What Oracle verbally represents on this or any other contractual topic for that matter is of absolutely no relevance whatsoever. Look to the OLSA and extant external referenced documentation as of the OLSA’s execution date. Should you still be dissatisfied, look to court history of judgments against customers attempting to exercise their sub-cluster licensing rights. Let me save you some time. Relevant court history does not exist. There is a simple reason: the terms of your executed OLSA are clear, sufficient, binding. The terms explicitly invalidate any and all verbal representations.
Given what I have presented here, I see no legal, risk management, or moral need for and am not inclined to encourage and/or endorse air gap clusters strictly for Oracle licensing purposes. I am concerned that such talk may scare parties away from investigating, understanding, and asserting their legal rights. Furthermore, in my observation, such talk gets quickly quoted out of context of the original motive. I believe such talk has a similar long-term effect on the market as paying ransom for hostages has on future hostage taking. The SMB market has every contractual right to leverage sub-cluster licensing to facilitate crossing the chasm over to Business Critical Application virtualization. That larger enterprises may find it convenient to use air-gap cluster separation of their Oracle workloads is great, but to do so has absolutely no bearing whatsoever on their legally binding contractual obligations to Oracle Corporation.
Some on the thread have suggested this or that course of action to minimize risk with Oracle. Occasionally people express concern to me that Oracle has far deeper legal pockets than they do. I believe those that make these points do not understand the power of their position. I cannot think of one reason that Oracle could possibly want this thing to go to court and indeed I believe Oracle has everything to lose minimally moving forward if and when it does. Once such a judgment was out, it would cause an immediate slow-down on non-contractual cash donations that some of Oracle’s customers have felt induced to make.
Interesting point, and very interesting and useful discussion. I have a fulltime job assisting Oracle clients independently with licensing issues and would like to share my 5 cents with you and look forward to hear your (dis)agreements.
1. I don't care what's in the SIG. I don't care what's in the Partitioning whitepaper. I don't care what's in the 'licensing data recovery' whitepapers. Look at the footnote and understand why. It serves no contractual purpose at all, period.
2. Oracle does take stance toward clients who defend themselves against the practice of 'licensing the entire cluster'. I've adviesed multiple clients to argue their case with Oracle Legal, in writing. Not one time Oracle Legal replied, only LMS (specifically the regional LMS manager). That must be because the Legal department don't want to burn their fingers on this item. LMS will always answer this (freely translated):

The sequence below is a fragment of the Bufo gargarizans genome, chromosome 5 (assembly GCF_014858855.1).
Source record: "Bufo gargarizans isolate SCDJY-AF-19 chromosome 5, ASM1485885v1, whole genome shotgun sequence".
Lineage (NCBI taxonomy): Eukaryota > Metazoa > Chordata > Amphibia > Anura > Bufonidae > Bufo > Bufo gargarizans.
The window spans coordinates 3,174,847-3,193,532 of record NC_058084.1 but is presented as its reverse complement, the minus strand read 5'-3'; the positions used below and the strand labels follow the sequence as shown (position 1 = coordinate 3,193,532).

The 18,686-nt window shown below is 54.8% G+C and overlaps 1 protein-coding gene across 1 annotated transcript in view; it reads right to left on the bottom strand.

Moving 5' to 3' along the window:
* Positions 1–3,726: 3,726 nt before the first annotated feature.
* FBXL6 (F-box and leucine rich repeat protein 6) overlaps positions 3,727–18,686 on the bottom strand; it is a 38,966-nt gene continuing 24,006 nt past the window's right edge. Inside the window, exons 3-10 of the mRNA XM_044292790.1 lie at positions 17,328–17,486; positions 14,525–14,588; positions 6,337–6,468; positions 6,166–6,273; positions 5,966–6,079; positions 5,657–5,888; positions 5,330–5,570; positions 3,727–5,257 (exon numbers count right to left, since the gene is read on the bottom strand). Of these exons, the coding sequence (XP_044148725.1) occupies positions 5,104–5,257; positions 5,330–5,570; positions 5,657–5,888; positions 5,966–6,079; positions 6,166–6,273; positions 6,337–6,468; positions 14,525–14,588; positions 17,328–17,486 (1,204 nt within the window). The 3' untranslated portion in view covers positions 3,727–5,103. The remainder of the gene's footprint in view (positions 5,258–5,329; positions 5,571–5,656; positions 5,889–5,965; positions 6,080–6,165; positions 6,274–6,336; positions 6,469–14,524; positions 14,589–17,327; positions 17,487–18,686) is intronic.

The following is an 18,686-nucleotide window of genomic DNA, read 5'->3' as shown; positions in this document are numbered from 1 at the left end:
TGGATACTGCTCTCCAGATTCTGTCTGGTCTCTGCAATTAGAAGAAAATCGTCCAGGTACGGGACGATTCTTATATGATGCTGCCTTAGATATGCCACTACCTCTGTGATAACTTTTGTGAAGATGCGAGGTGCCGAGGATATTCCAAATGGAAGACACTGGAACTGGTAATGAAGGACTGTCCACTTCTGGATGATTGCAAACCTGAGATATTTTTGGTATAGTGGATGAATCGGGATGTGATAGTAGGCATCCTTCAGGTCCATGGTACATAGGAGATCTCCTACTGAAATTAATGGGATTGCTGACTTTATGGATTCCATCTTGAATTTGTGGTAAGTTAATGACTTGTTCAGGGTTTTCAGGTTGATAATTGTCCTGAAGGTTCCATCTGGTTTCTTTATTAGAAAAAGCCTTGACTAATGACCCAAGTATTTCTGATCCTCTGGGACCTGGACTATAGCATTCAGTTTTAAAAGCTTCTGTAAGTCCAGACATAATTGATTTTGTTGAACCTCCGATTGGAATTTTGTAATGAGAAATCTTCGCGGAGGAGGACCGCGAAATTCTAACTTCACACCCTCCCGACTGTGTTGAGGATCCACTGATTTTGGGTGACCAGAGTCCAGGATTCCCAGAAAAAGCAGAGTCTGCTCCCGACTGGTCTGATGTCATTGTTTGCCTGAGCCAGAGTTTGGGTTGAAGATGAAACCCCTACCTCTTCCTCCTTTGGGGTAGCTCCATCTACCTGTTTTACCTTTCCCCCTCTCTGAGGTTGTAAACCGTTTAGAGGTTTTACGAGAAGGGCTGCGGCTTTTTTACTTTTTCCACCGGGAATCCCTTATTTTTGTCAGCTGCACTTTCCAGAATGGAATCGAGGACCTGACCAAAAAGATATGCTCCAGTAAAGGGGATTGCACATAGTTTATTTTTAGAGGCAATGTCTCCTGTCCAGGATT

"Our agreement is defined in the OLSA. Such a license agreement only describes under what conditions you are allowed to use Oracle software within your organization. If a certain usage type has not been described in the agreement, it does not mean that this type of usage is therefore allowed".
I've seen multiple lawyers laugh at this statement. The OLSA is a restricted license, and all restrictions are in place. And if they were not, Oracle would certainly not be allowed to randomly come up with new restrictions as they see fit. "Where the Programs are installed and/or running" covers it all. But Oracle tries to get the money, and use LMS as a vehicle. Why? Because LMS is funded by Sales and have a revenue target.....simple as that.
In any situation I've run into, I will tell the client not to pay for the whole cluster if the software is not 'installed and/or running' on every ESX. DRS or not. We have a saying here "wie eist bewijst", or "who demands, must deliver the proof". so if Oracle would demand licenses for the entire cluster, oracle must proof that software is installed and/or running on every ESX....it's not for the client to proof it is NOT running. DRS or not.
It's not the client's fault that Oracle is not exhaustive in their description of OLSA interpretations. Microsoft does it much better, and has for each virtualisation example contractual binding scenario's written out in the binding Product Use Rights documents.
In every case I've run into, Oracle eventually backs out. Unfortunately many un-informed client's don't dare to push back and simply pull their wallet and pay. If any such case would make it to court, upon the client's initiative, Oracle would lose a lot of money as hundreds if not thousands of clients would want their money back....and rightfully so. With the agressiveness Oracle is auditing in this region, it's only a matter of time until a client will sue them for attempted theft. It would be an interesting case to follow.
Now if you compare the SIG with any signed OLSA - customized or not - you'll find that many things could be interpreted differently than they are being interpreted by Oracle's auditors. Virtualization is just one out of many issues.